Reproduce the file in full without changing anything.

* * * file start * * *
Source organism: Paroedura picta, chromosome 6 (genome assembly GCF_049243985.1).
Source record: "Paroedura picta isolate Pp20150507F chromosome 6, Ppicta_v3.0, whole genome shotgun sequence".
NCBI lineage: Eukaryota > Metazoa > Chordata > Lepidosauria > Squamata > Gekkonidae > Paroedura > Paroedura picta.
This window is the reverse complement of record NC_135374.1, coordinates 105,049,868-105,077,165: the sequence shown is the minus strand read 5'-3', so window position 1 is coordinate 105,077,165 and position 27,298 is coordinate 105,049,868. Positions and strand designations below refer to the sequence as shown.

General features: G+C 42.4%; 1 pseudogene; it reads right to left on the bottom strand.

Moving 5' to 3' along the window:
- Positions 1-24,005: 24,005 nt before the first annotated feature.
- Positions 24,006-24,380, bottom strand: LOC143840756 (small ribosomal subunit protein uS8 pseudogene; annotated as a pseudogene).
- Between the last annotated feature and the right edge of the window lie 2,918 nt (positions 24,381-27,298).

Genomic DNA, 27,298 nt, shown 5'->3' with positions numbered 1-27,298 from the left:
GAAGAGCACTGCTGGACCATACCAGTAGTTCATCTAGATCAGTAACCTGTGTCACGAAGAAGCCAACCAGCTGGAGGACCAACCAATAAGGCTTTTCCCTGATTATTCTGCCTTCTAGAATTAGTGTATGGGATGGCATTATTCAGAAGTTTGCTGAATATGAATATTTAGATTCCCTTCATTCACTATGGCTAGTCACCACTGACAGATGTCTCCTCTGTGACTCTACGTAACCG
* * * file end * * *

Source organism: Paroedura picta, chromosome 6 (genome assembly GCF_049243985.1).
Source record: "Paroedura picta isolate Pp20150507F chromosome 6, Ppicta_v3.0, whole genome shotgun sequence".
NCBI lineage: Eukaryota > Metazoa > Chordata > Lepidosauria > Squamata > Gekkonidae > Paroedura > Paroedura picta.
This window is the reverse complement of record NC_135374.1, coordinates 105,049,868-105,077,165: the sequence shown is the minus strand read 5'-3', so window position 1 is coordinate 105,077,165 and position 27,298 is coordinate 105,049,868. Positions and strand designations below refer to the sequence as shown.

General features: G+C 42.4%; 1 pseudogene; it reads right to left on the bottom strand.

Moving 5' to 3' along the window:
- Positions 1-24,005: 24,005 nt before the first annotated feature.
- Positions 24,006-24,380, bottom strand: LOC143840756 (small ribosomal subunit protein uS8 pseudogene; annotated as a pseudogene).
- Between the last annotated feature and the right edge of the window lie 2,918 nt (positions 24,381-27,298).

Genomic DNA, 27,298 nt, shown 5'->3' with positions numbered 1-27,298 from the left:
GAAGAGCACTGCTGGACCATACCAGTAGTTCATCTAGATCAGTAACCTGTGTCACGAAGAAGCCAACCAGCTGGAGGACCAACCAATAAGGCTTTTCCCTGATTATTCTGCCTTCTAGAATTAGTGTATGGGATGGCATTATTCAGAAGTTTGCTGAATATGAATATTTAGATTCCCTTCATTCACTATGGCTAGTCACCACTGACAGATGTCTCCTCTGTGACTCTACGTAACCG